The Greater Blue-ringed Octopus (Hapalochlaena lunulata) is one of three (or perhaps four) species of blue-ringed octopuses. Unlike its southern brethren, the Blue-lined and Southern Blue-ringed octopuses that are found only in Australian waters, the range of the Greater Blue-ringed Octopus spans the tropical western Pacific Ocean. The blue-ringed octopuses (genus Hapalochlaena) are three (or perhaps four) octopus species that live in tide pools in the Pacific Ocean, from Japan to Australia (mainly around southern New South Wales and South Australia). They are currently recognized as one of the world’s most venomous marine animals. Despite their small size and relatively docile nature, they can prove a danger to humans. They can be recognized by their characteristic blue and black rings and yellowish skin. When the octopus is agitated, the brown patches darken dramatically, and iridescent blue rings or clumps of rings appear and pulsate within the maculae. Typically 50-60 blue rings cover the dorsal and lateral surfaces of the mantle. They hunt small crabs, hermit crabs, and shrimp, and may bite attackers, including humans, if provoked.
The blue-ringed octopus, despite its small size, carries enough venom to kill 26 adult humans within minutes. Furthermore, their bites are tiny and often painless, with many victims not realizing they have been envenomated until respiratory depression and paralysis start to set in.
(From Wikipedia, 5 May 2011)
The blue-ringed octopi actually include four closely related species Hapalochochlaena marculsa, Hapalochochlaena lunulata, Hapalochochlaena fasciata, and Hapalochochlaena nierstraszi . Its larger rings distinguish Hapalochochlaena lunulata, the Greater blue-ringed octopus, from the other species. Hapalochochlaena lunulata is about 20 cm at maximum spread, but under normal circumstances, it appears much smaller than this. Hapalochlaena lunulata is dark brown to dark yellow in color, but with brilliant blue rings thought to be warning coloration that “glow” when it is angry. The reason the rings are blue is thought to be that the visual range of the octopus is most sensitive in the blue part of the spectrum. At the small beak at the junction of its eight arms rather than manufacturing ink, Hapalochlaena lunulata makes poison like the tetrodotoxin found in poisonous puffer fishes. Bacteria in their salivary glands produce it. The venom, contained in its saliva and designed to subdue or kill its prey is particularly lethal to human beings.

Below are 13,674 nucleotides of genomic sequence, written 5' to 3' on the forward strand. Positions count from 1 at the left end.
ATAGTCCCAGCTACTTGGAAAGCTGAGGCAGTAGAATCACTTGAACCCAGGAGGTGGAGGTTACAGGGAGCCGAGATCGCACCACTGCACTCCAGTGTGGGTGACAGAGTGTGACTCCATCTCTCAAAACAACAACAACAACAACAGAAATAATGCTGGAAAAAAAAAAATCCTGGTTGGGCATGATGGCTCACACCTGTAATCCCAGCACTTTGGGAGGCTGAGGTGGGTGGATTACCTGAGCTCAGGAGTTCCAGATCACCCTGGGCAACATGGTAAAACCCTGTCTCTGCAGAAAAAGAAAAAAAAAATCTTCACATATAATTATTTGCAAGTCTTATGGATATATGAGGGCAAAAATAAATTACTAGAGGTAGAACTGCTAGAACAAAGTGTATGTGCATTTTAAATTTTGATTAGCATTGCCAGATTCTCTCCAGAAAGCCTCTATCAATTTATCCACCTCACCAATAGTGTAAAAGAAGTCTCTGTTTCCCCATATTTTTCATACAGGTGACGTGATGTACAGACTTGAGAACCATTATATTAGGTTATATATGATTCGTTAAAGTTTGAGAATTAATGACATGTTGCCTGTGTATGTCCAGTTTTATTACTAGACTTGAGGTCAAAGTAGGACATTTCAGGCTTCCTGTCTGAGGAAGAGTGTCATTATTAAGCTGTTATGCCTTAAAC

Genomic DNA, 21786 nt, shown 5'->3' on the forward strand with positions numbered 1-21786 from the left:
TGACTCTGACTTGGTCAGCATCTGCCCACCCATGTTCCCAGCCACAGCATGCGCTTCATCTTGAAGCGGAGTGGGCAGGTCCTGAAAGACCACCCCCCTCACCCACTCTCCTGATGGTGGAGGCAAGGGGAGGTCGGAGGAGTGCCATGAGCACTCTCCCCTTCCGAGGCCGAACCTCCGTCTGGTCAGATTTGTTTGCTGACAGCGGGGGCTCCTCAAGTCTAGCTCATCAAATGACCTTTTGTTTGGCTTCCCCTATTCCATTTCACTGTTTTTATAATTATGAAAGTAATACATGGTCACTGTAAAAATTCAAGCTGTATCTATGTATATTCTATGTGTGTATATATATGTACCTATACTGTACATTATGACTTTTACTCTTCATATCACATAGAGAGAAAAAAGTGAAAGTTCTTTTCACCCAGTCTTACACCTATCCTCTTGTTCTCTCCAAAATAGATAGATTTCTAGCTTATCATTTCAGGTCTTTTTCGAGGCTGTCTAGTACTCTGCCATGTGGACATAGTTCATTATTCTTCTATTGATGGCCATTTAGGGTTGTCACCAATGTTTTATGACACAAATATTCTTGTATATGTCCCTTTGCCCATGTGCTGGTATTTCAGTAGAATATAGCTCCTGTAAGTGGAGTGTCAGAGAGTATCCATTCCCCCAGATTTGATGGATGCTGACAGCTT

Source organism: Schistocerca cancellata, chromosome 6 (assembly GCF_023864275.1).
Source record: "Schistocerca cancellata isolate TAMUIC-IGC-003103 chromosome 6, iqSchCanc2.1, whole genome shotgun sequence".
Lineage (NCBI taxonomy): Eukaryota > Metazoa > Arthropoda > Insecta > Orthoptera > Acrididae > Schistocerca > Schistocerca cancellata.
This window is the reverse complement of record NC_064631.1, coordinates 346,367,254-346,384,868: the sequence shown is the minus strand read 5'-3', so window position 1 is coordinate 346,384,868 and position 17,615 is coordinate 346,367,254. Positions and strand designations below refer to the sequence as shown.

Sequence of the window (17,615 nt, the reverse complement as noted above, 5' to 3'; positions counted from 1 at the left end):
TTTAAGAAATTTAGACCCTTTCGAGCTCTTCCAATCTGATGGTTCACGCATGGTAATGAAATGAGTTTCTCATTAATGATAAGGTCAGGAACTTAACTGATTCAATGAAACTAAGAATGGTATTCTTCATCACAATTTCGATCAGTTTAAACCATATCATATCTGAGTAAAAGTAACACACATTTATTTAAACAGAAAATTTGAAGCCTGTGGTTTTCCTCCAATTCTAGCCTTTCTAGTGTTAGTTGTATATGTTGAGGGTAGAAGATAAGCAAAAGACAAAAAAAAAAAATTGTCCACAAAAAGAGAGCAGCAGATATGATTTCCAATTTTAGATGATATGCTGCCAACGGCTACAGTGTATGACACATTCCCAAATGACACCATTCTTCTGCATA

A soft body that rapidly changes color and texture characterizes the family Octopodidae. An octopus has no skeleton and therefore is astonishingly compressible; Octopodidae can ooze through an opening no bigger than one of its eyeballs. Its incredible flexibility comes from its musculature, which consists of fibers that run in three directions, permitting it to change shape.
Because of its unusual design, Octopodidae has perfected many different modes of locomotion. Octopodidae can employ the arms for grasping or as locomotive devices, enabling it to crawl along the bottom or, in rare instances, out of the water. Its usual direction of swimming is “backwards” (i.e., away from the tips of the arms), with water being ejected from the funnel at the base of the arms propelling the animals through the water. However, they can also funnel in the opposite direction and swim with their arm tips pointing forwards. While swimming, its preferred attack posture is to parachute gently down with all eight arms outstretched and envelop its prey with its arms. Octopodidae also crawls over reefs, probing with it arms for hidden prey. However, this creature is not aggressive and will tend to hide or flee if disturbed; it has the reputation of only biting if provoked.
Hapalochlaena lunulata is found in shallow coral and rock pools, particularly after storms, digging around for crabs. It tends to hide in crevices amongst rocks, inside seashells, and discarded bottles and cans because of its soft-bodied vulnerability. It is easy to identify the home of Hapalochlaena lunulata or any Octopodidae: The area immediately in front of the opening is littered with the shells and hollowed-out legs of various crustaceans. It occupies a particular nest for a long time and ventures forth only to hunt for food or look for a mate. However, it cannot resist a new nest when one is offered. They, as well as other Octopodidae, are bottom dwellers and are not found in open water. Although Octopodidae may venture onto dry land in pursuit of a crab, if it remains there Octopodidae is doomed: Within half an hour, it will die from suffocation.
(From EOL, 21 May 2011)